Dr Conlon said that the means by which the bulk of public funding is disbursed was also significant. This is because funding that is given directly to institutions stays within a nation’s borders, while funding that comes via the student tends to be portable.
Again, there is significant variation between administrations. In Scotland, 63 per cent of funding per full-time, home-domiciled undergraduate was paid to institutions via the Scottish Funding Council in 2013-14.
In contrast, and taking account of expected loan repayment rates, 68 per cent of funding was distributed as student support in England that year, up from 61 per cent in 2012-13.
In Wales, which provided fee grants of up to £5,315 to students in 2013-14, 81 per cent of public funding went via the student; while, in Northern Ireland, the funding mix was more even, with 46 per cent being distributed as student support and 54 per cent going directly to institutions.
The result was that, although Scottish students studying in England are eligible to apply for student loans from their government, an average of only £2,227 of student support funding followed each student over the border in 2013-14, the report says. Perhaps unsurprisingly, given the free tuition on offer in Scotland, only 5 per cent of Scottish-domiciled students chose to study in England that year.
In contrast, given the portability of Welsh student finance across borders, learners who chose to study elsewhere in the UK took more than £7,000 of student support with them, on average, the report says. Some 26 per cent of Welsh students studied in England in 2013-14.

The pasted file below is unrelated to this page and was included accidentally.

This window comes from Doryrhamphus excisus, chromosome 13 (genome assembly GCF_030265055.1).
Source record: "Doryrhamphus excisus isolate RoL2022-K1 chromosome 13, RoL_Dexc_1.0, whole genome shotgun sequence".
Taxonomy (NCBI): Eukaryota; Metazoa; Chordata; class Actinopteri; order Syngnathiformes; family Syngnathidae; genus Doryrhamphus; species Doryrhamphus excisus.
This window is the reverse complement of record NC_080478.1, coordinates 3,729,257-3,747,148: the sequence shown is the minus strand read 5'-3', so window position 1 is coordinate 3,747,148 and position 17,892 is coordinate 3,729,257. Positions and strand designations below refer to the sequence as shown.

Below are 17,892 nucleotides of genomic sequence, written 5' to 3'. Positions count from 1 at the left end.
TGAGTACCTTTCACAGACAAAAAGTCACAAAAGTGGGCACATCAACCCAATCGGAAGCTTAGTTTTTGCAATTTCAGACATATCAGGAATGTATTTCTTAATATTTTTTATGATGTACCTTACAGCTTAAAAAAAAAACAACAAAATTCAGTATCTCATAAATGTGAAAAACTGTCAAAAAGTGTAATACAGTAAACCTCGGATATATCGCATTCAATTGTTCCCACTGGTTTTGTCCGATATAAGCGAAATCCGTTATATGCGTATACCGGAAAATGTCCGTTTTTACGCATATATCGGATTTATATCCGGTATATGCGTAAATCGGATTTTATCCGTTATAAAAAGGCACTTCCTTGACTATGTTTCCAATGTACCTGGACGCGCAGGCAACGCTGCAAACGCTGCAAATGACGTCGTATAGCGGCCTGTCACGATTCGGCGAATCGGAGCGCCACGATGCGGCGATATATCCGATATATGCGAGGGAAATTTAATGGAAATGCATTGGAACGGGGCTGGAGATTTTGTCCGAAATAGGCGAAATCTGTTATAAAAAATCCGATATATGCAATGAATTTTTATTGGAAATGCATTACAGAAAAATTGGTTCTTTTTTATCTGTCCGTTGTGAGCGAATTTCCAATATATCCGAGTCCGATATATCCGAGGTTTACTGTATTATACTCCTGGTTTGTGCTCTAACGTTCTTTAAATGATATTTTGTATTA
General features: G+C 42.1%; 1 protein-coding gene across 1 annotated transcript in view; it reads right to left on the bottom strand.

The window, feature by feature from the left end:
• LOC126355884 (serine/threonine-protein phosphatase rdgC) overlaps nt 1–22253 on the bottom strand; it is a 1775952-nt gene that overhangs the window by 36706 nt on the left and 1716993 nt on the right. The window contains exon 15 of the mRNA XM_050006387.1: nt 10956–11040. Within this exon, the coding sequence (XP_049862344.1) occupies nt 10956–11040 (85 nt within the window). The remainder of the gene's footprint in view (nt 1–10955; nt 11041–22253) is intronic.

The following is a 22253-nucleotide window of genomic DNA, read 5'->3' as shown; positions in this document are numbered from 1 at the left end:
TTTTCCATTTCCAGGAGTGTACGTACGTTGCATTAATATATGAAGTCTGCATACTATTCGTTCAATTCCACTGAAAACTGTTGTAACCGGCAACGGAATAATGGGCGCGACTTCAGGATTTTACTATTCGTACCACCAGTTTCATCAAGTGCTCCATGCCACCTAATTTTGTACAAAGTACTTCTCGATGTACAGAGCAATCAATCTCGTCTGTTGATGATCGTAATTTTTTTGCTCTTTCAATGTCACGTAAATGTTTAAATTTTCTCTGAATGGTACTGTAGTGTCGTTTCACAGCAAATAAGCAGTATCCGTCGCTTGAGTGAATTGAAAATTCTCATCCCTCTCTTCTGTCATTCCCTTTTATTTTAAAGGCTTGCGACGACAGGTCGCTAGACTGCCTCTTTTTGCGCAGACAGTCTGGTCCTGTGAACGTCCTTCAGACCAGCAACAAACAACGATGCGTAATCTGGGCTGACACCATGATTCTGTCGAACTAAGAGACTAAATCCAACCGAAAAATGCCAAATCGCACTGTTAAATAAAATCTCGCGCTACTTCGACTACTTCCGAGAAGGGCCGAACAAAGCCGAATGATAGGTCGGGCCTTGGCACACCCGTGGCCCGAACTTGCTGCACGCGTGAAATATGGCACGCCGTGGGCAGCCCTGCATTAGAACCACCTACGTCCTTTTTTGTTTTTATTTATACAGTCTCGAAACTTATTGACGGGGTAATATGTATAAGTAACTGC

Both English and Northern Irish students took between £5,000 and £6,000 across borders with them if they studied elsewhere in the UK. Only 4 per cent of English students did this, but 15 per cent of Northern Irish students studied in England in 2013-14.
London Economics has calculated that, as a result, only £11 million of Scottish student support funding was channelled to students in other home nations in 2013-14, while £94.2 million came into the country from elsewhere in the UK.
In contrast, Northern Ireland saw £67.1 million of funding go across the Irish Sea and received only £4.5 million in return.
The most porous border is between England and Wales, with the amount of Welsh money going to students at English universities being a particular concern for some Welsh vice-chancellors.
The report says that £155.8 million of Welsh student support went to students in the rest of the UK, but finds that this is outweighed by the £184.6 million that it received in return.
In fact, it is England that loses out. Some £259.1 million of student support went to English students studying elsewhere in the UK in 2013-14, but only £209.7 million came into the country.
Dr Conlon said that the cross-border flows “may or may not be problematic”, depending on your perspective.
“Fundamentally, human capital is one of the biggest sources of economic growth, so it is good from an economic perspective to fund higher education adequately to meet the needs of the populations in question,” he said. “But there is an issue about whether sufficient funding is being allocated to higher education institutions, especially in a period when there is going to be a reduction in the level of spending from central government.”